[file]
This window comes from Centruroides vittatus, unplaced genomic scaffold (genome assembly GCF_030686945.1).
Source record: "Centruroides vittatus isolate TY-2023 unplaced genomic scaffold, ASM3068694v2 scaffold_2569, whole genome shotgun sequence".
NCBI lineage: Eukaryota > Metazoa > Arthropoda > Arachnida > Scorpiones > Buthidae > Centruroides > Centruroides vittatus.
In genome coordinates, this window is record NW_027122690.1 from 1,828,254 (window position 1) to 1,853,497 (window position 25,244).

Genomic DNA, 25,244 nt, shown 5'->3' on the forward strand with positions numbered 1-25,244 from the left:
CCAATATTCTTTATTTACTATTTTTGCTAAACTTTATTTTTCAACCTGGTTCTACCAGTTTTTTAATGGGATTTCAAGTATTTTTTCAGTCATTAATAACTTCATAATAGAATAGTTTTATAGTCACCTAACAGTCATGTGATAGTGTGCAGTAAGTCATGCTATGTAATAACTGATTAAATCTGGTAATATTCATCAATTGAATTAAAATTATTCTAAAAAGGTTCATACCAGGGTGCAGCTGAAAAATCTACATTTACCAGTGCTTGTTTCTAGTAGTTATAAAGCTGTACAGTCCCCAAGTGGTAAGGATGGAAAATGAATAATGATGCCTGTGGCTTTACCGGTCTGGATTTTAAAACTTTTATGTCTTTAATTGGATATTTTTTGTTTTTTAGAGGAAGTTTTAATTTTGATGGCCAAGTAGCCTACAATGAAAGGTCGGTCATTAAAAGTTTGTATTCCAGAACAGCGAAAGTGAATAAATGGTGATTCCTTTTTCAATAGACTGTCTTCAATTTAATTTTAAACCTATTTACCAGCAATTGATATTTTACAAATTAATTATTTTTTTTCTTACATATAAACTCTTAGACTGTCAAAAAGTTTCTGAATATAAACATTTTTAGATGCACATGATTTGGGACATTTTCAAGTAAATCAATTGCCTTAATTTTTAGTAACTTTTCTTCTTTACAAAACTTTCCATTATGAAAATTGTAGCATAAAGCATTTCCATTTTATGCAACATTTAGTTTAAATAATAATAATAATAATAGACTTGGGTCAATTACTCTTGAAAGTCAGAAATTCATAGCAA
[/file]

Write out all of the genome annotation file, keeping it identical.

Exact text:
This window comes from Centruroides vittatus, unplaced genomic scaffold (genome assembly GCF_030686945.1).
Source record: "Centruroides vittatus isolate TY-2023 unplaced genomic scaffold, ASM3068694v2 scaffold_2569, whole genome shotgun sequence".
NCBI lineage: Eukaryota > Metazoa > Arthropoda > Arachnida > Scorpiones > Buthidae > Centruroides > Centruroides vittatus.
In genome coordinates, this window is record NW_027122690.1 from 1,828,254 (window position 1) to 1,853,497 (window position 25,244).

Genomic DNA, 25,244 nt, shown 5'->3' on the forward strand with positions numbered 1-25,244 from the left:
CCAATATTCTTTATTTACTATTTTTGCTAAACTTTATTTTTCAACCTGGTTCTACCAGTTTTTTAATGGGATTTCAAGTATTTTTTCAGTCATTAATAACTTCATAATAGAATAGTTTTATAGTCACCTAACAGTCATGTGATAGTGTGCAGTAAGTCATGCTATGTAATAACTGATTAAATCTGGTAATATTCATCAATTGAATTAAAATTATTCTAAAAAGGTTCATACCAGGGTGCAGCTGAAAAATCTACATTTACCAGTGCTTGTTTCTAGTAGTTATAAAGCTGTACAGTCCCCAAGTGGTAAGGATGGAAAATGAATAATGATGCCTGTGGCTTTACCGGTCTGGATTTTAAAACTTTTATGTCTTTAATTGGATATTTTTTGTTTTTTAGAGGAAGTTTTAATTTTGATGGCCAAGTAGCCTACAATGAAAGGTCGGTCATTAAAAGTTTGTATTCCAGAACAGCGAAAGTGAATAAATGGTGATTCCTTTTTCAATAGACTGTCTTCAATTTAATTTTAAACCTATTTACCAGCAATTGATATTTTACAAATTAATTATTTTTTTTCTTACATATAAACTCTTAGACTGTCAAAAAGTTTCTGAATATAAACATTTTTAGATGCACATGATTTGGGACATTTTCAAGTAAATCAATTGCCTTAATTTTTAGTAACTTTTCTTCTTTACAAAACTTTCCATTATGAAAATTGTAGCATAAAGCATTTCCATTTTATGCAACATTTAGTTTAAATAATAATAATAATAATAGACTTGGGTCAATTACTCTTGAAAGTCAGAAATTCATAGCAA